Still, I think the brief historical background included in this book for each region and background information on each city and town was really helpful. Or would be helpful if I ever go to Romania. I also liked the blue highlight boxes that popped up every few pages. I got to learn about a lot of cool things.

Romania in particular is a bit of a tricky country to understand, geographically, since pieces of it have shifted around so much over the centuries--even in the last century! So I feel like Lonely Planet did a good job of clearing up a lot of that confusion. They were really hesitant to talk about Roma culture though…I found that fascinating considering how they are discriminated against by most Romanians and other Europeans.

I'm not saying this is the best guidebook ever--it's certainly a bit stiff and it lacks pretty pictures--but I think it's useful.


Monday, March 31, 2014

Night Runner by Max Turner

This tween supernatural thriller is about a boy who suddenly finds out he's a vampire. Zack has been living in a mental institution ever since his father died. He sleeps during the day and is awake during the night because he's allergic to the sun. He can only eat a special smoothie his nurse makes for him because he's allergic to most foods. He spends his days--er, nights--watching TV and exercising, and sometimes he gets to see his friend Charlie, his one connection to the outside world.

Then one day a crazy old man on a motorcycle literally crashes into the mental hospital, grabs Zack and tells him to run. And so, more or less, Zack starts running. As he is pursued by cops who aren't cops, he finds an uncle he never knew he had, learns the truth about who his father was, and (of course) learns the truth about himself--that he was infected with vampirism eight years ago.

Now Zack has to enlist the aid of Charlie and a few other characters he meets along the way to escape the people who are chasing him and figure out how to manage his life as a vampire.

This is a pretty cute, intense little book. I say cute because it really is written for tweens. Despite this being a thriller, there's nothing graphic written in the book. I found it to be a solid storyline, if a bit lacking in detail at some points. I might recommend it to a twelve-year-old, but not for an adult. It's just too childish.


Sunday, March 30, 2014

The Professor by Charlotte Brontë

Another classic from a Brontë sister… The Professor is supposed to be semi-autobiographical, and draw from Charlotte's experiences as a student or teacher (I forget which) at a boarding school abroad. It sounded familiar as I read, and I wondered why at first, then found out that she later rewrote the story from a female perspective, adding several plot changes, in Villette, which I have also read.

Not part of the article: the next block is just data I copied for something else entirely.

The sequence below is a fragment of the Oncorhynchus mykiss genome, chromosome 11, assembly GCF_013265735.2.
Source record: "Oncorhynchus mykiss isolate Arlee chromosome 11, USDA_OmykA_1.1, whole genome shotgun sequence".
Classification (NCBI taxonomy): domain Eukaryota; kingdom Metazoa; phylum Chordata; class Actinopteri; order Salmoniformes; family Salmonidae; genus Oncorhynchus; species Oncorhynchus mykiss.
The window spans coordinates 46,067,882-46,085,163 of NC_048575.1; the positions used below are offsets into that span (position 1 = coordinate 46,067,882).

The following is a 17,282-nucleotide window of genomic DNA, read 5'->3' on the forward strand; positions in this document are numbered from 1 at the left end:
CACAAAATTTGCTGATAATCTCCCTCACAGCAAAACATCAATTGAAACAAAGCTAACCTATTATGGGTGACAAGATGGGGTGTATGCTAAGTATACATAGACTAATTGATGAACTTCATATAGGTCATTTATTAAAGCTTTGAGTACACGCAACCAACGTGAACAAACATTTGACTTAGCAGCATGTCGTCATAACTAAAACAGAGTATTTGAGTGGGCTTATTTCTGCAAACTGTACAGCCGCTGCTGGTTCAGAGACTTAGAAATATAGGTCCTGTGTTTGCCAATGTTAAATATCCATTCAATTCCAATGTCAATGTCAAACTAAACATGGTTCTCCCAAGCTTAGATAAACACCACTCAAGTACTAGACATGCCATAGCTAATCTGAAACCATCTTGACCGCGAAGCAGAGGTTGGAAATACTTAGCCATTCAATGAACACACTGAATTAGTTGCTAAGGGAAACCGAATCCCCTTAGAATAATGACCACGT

I actually liked this a bit more than Villette. Although the voice of the narrator was a bit overdramatic and there were several dialogue choices that sounded a bit immature, it was refreshing to hear Charlotte Brontë write from a male perspective. And in some ways, some of the long, drawn-out nature of Villette was avoided in this first, shorter tale.

In The Professor a young man finds himself out of options for money, so he turns to trade. He works for a bit for his tyrannical older brother, but soon is out the door again, looking for something else to do. He takes a frenemy's advice to go to the Continent to find a job, and is soon hired as an English professeur in Belgium. He has to learn how to navigate the youth-driven, political world of boarding school… Not an easy feat.

As I said before, I recognize this book's flaws. It's certainly not polished or mature-sounding. But it was quite interesting and I appreciated the pace of plot development a bit more than in some of Charlotte's other books. Worth reading if you want to know more.


Saturday, March 29, 2014

Incarnadine by Mary Szybist

Yes, I finally broke down and read it…after over a year of feeling like I should. It's like William Stafford, though. You get sick of hearing about certain academic authors over and over and over again. Not that Szybist hasn't earned all the attention. She and her husband are "the beautiful people" of Lewis & Clark College.

This collection of Szybist's poetry expanded on her quasi-mythological academic beauty--I was surprised by how genuine the sentiments expressed in her pieces were. I also enjoyed (with sadness) her opening up to the reader and revealing some of those feelings and desires that most people keep hidden. "Update on Mary" is at the same time run-of-the-mill and intense. And throughout her poetry, she used wonderful imagery--very bright and whole pictures, but a bit ethereal, too.

My favorite poems were "Entrances and Exits," "Annunciation in Play" and, creepily enough, "Do Not Desire Me, Imagine Me." In most cases, I could imagine Szybist reading each line with her slow, calm, soothing, whispery voice. That voice is like double churned ice cream…It gives me shivers to think of it. The perfect poetry voice. I don't know if the poems would be as compelling without me knowing how they should sound.